Styles, POVs, and NaNo

With NaNoWriMo (National Novel Writing Month for those who are not writers) starting Saturday at midnight, I’ve been looking over my plans for the next Corvus Rex book as well as Arcadia book two, which I’m working on with Kenneth Mader. I’ll be going deep, digging into writing, art, and more writing and balancing it all with my day job as much as possible, so social media will be kept at something of a distance to avoid distractions. I’ll check in on daily nibbles of news, just enough to keep up with the world out there. My goal is not to finish these books all within November (though if I take off and manage to do just that, I’m not going to complain) but to get as far as possible into them, to reignite the prolific ability I had years ago to focus on a story and get it on the screen and saved so that 2021 can open with some new and fresh adventures to share.

That said, I’ve been thinking about the narrative I chose for Corvus Rex, something which is almost comparable to Anne Rice’s Interview with the Vampire in format with the first person narration (though her arcing format is third person past tense), except that I chose to place mine in completely first person present tense, with a past tense jump as Yuri Corvinus tells his story. The perspective, however, is not his alone. Occasionally his companion, Kvasir, makes an interjection. The whole time, the POV itself does not shift from Yuri’s as we hear and see Kvasir speaking through Yuri’s perspective. On top of this, both characters literally are mind readers. Their telepathy gives them something of an omniscient edge in the narrative so the trick here is to keep the sense of “head hopping” clear and straight forward as to why it’s being utilized. It’s rather challenging where a first person narrative is concerned.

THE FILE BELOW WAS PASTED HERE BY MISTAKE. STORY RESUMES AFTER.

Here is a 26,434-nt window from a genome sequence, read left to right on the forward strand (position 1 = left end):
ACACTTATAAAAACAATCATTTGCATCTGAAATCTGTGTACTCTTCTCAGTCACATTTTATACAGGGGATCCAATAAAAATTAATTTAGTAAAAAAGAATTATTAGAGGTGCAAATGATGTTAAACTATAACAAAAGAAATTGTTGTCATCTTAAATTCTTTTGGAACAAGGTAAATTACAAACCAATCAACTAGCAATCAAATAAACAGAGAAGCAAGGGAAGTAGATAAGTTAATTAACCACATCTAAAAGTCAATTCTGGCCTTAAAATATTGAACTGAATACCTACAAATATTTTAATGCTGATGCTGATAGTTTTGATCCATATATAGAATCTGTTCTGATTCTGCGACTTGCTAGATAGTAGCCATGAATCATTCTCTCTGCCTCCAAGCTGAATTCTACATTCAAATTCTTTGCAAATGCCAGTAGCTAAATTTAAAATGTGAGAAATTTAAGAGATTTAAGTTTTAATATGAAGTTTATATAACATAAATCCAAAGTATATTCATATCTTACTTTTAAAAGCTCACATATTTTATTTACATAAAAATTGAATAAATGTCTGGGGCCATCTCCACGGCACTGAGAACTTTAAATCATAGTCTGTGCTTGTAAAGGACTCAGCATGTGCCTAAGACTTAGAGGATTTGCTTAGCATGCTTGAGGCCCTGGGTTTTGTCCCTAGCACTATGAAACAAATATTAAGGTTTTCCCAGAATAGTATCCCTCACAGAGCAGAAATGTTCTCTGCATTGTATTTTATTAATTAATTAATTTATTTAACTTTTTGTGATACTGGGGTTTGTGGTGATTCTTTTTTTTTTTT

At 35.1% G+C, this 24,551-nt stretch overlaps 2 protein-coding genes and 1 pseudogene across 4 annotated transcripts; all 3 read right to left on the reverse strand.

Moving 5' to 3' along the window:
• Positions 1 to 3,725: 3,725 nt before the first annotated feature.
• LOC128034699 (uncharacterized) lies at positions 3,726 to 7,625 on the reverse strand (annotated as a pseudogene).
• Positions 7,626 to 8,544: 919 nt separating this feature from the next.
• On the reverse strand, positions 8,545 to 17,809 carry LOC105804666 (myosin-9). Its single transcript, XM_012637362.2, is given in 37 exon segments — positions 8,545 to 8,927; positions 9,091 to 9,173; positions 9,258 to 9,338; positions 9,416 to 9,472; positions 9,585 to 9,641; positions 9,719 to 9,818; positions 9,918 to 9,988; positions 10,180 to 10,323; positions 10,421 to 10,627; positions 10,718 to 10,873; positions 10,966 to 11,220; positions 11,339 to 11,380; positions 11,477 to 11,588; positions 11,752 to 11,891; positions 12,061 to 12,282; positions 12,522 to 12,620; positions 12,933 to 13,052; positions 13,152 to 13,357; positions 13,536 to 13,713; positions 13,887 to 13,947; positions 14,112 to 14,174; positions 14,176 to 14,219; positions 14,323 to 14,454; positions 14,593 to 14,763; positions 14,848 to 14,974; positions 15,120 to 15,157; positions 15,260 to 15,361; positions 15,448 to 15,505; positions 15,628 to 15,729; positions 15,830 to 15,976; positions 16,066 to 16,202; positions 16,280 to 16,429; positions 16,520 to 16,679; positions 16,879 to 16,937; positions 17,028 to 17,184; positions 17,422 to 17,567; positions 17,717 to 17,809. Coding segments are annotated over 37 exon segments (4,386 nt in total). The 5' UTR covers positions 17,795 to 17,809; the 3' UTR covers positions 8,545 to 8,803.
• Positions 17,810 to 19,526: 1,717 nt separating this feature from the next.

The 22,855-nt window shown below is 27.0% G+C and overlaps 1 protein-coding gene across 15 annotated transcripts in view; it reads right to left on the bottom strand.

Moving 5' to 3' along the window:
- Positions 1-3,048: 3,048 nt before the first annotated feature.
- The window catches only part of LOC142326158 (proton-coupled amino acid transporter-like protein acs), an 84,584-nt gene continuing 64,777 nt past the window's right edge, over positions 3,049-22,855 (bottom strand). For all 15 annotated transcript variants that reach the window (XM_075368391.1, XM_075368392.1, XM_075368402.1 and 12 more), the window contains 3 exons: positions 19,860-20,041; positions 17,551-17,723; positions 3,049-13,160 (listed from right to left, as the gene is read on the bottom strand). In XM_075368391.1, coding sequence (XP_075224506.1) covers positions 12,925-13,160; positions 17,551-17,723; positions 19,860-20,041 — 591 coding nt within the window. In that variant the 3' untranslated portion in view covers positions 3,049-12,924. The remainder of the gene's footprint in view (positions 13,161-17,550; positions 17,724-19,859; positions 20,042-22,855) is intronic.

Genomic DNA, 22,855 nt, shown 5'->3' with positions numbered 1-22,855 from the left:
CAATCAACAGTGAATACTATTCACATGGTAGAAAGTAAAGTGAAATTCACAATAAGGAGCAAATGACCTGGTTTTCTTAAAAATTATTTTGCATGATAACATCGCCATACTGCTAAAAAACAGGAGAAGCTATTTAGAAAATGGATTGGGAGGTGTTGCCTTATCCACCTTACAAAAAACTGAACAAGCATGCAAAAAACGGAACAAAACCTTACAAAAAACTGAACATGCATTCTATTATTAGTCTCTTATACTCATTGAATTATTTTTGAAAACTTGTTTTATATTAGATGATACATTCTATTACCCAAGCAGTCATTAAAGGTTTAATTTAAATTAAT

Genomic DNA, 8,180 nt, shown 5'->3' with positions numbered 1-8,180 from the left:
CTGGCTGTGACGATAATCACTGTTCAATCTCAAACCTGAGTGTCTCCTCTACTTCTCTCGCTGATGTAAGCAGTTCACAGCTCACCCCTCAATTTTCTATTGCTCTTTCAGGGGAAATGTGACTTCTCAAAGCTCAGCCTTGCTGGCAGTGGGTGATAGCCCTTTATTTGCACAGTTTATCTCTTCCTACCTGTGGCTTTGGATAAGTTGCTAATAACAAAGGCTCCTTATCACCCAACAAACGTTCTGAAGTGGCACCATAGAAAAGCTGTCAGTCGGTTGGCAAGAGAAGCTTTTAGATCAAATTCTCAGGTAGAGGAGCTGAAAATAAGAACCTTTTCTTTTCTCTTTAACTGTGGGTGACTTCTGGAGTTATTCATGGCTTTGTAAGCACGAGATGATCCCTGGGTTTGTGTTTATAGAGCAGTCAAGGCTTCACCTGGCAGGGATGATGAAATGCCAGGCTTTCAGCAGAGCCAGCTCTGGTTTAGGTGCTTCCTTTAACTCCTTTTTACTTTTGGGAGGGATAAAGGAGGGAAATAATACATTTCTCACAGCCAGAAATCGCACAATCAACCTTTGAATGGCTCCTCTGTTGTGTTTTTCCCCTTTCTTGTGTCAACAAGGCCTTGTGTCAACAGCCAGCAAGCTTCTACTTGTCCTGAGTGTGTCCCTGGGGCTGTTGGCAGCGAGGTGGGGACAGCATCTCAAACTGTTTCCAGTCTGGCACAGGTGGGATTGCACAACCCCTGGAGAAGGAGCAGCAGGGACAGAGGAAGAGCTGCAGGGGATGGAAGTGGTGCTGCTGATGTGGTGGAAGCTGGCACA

Another thing to keep in mind with this series is that just because the narrator is in what is the present day of 1908 telling the story does not mean that all is well with him. He might have survived the situation (as an immortal being he has no choice but to survive it), but that does not mean all is well with him or will remain well. There is a plan for Corvus Rex, a progression from telling three feature stories from Yuri’s past over books one to three before those events prove to not really be purely buried in the past as they seem. By book four, we’ll see the accumulation of these events and the toll that they are taking on our hero, his companions, and even his followers (yes, Yuri has followers – but that’s another story).

Nestled between these books there are interludes of anthologies, side tales that are important but do not really warrant an entire novel, though a novella or two may occur pending how much a story may expand itself. Some of these stories and novellas will be in a more standard third person past tense like many novels, but that will depend on what I feel fits the tale and how I should bring it to you. There is an organic process to be followed here, and it’s exciting anticipating what dreams may come.

So this is me, taking a big step back and prepping to dive into the Dreamlands and the Realm (see Arcadia: Afterlife written as J.K. Ishaya with Kenneth Mader), and have some serious Alice-level adventures. For all of my fellow authors out there about to undertake their own challenges in November, I wish you the best of luck.

An early character study for Yuri, more vampire than where the character eventually ended up in development.